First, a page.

Brook said the researchers were surprised by the magnitude of the antisocial personality disorder finding, and they suspect it may have something to do with a less than ideal parent-child attachment, as well as being rejected by their peers.

So, are children with ADHD doomed to have difficult lives full of stress and struggle?

Not necessarily, said Brook. Many children and teens with ADHD will outgrow the disorder before they reach adulthood. And, today, more treatments are available to help those who continue to have ADHD than were available to the people in this study.

"With treatment, a certain number of these youngsters will develop techniques to cope, which helps a great deal. And, many will choose fields where they can excel," said Brook, who added that those affected by the disorder today may not be as stigmatized by society, either. "ADHD is more accepted today. Overall, it's just more acceptable now to have a psychological disorder than it was in 1975," said Brook.

Dr. Andrew Adesman, chief of developmental and behavioral pediatrics at the Steven and Alexandra Cohen Children's Medical Center of New York in New Hyde Park, said it's extremely important to realize that the findings are based on treatments that were available in the 1970s and 1980s, and that children diagnosed today have many more treatment options available to them.

"I don't want to suggest that there aren't increased risks for these kids, because there are. But, what was an outcome for kids who were diagnosed in 1975 may have relatively little relevance for children diagnosed with ADHD today," Adesman said.

"We have improvements in medications, educational accommodations and even higher education that could change outcomes. We can't ignore this study, but we need to look at it in context," he added.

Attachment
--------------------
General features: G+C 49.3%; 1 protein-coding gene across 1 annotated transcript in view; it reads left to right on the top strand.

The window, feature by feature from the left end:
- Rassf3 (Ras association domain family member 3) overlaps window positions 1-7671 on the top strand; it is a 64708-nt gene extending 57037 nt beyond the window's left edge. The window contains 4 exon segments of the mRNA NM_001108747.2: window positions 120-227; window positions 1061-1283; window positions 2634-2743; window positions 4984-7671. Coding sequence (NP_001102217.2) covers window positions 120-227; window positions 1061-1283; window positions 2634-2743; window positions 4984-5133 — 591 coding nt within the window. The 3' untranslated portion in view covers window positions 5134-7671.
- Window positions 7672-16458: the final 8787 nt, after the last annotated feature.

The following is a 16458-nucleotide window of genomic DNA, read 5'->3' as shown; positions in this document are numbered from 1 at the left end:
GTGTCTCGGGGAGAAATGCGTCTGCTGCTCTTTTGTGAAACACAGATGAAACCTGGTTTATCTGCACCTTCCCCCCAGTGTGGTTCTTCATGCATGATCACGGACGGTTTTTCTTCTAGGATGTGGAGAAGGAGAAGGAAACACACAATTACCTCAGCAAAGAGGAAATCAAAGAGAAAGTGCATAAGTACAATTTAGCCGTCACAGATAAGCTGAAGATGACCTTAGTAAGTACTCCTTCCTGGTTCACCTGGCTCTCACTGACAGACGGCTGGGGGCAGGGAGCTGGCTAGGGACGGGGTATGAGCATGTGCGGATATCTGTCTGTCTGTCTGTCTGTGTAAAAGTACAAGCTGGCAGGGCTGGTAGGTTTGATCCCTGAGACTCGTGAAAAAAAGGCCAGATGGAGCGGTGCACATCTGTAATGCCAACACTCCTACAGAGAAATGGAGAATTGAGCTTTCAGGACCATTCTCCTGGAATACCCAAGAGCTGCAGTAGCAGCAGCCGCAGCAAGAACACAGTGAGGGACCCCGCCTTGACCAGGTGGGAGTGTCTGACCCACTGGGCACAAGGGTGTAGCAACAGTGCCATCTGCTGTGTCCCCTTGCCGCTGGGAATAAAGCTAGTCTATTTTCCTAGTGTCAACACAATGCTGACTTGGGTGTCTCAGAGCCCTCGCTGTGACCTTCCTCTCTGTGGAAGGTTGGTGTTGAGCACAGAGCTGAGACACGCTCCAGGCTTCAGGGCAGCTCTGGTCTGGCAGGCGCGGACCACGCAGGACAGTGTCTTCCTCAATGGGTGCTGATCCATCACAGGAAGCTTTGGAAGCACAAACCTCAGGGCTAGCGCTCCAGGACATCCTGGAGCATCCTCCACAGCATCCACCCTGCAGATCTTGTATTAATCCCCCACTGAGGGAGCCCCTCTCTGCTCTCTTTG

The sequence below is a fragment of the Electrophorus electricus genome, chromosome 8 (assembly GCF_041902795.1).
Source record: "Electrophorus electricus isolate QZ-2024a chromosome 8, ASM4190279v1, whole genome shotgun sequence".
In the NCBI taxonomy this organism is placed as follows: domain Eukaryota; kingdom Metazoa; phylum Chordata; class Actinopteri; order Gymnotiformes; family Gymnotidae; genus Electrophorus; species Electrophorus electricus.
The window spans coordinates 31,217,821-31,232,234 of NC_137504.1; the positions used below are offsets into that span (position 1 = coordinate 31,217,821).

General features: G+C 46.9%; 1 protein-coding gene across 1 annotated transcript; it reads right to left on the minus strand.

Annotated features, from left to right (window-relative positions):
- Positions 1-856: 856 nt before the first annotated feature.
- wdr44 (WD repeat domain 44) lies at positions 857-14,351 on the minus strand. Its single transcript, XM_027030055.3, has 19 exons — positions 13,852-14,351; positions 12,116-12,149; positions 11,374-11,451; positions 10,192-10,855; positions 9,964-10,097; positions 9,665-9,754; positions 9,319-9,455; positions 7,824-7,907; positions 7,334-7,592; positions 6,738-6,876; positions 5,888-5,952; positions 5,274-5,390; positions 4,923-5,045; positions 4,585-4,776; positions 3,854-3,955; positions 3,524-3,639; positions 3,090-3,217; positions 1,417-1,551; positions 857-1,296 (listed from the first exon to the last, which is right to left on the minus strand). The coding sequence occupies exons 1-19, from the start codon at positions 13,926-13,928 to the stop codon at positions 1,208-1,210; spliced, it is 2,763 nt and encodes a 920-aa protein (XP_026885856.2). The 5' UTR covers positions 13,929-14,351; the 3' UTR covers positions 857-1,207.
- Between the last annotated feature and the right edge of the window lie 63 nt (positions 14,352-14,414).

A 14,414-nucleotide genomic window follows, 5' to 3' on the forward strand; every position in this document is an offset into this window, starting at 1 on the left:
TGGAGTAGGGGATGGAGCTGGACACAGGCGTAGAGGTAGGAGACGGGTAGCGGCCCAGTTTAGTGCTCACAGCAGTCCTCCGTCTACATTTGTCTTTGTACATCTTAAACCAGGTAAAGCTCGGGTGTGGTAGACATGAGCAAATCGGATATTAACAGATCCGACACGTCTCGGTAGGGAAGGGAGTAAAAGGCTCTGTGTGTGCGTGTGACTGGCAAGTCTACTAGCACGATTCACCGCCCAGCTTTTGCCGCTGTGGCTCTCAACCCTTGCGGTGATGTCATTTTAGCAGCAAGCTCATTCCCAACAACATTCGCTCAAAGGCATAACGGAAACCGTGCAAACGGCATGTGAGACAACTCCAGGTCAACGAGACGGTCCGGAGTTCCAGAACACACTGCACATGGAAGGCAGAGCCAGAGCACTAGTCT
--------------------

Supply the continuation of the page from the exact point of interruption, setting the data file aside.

Adesman said it's also important to remember that this is likely a very small percentage of the general population.

Both experts said it's important for parents to be attuned to their children and to get them evaluated right away if they suspect a problem.

"Problem behaviors can be minimized early on for the best possible outcomes," Adesman said.

Brook said the parent-child relationship is also key, but acknowledged that having a child with ADHD can be very hard on parents. She suggested encouraging children to develop the strengths they have.

"Try to pick areas where they can succeed, so they get positive reinforcement," she advised. "When they have some success, it can help offset other areas, and they'll be more likely to be accepted by their peers and less likely to feel depressed or anxious."

While the study found an association between ADHD in adulthood and a raised risk of problems with mental and physical health, it did not prove a cause-and-effect relationship.

More information

Learn more about ADHD from the U.S. Centers for Disease Control and Prevention.


By Serena Gordon
HealthDay Reporter
Copyright © 2012 HealthDay. All rights reserved.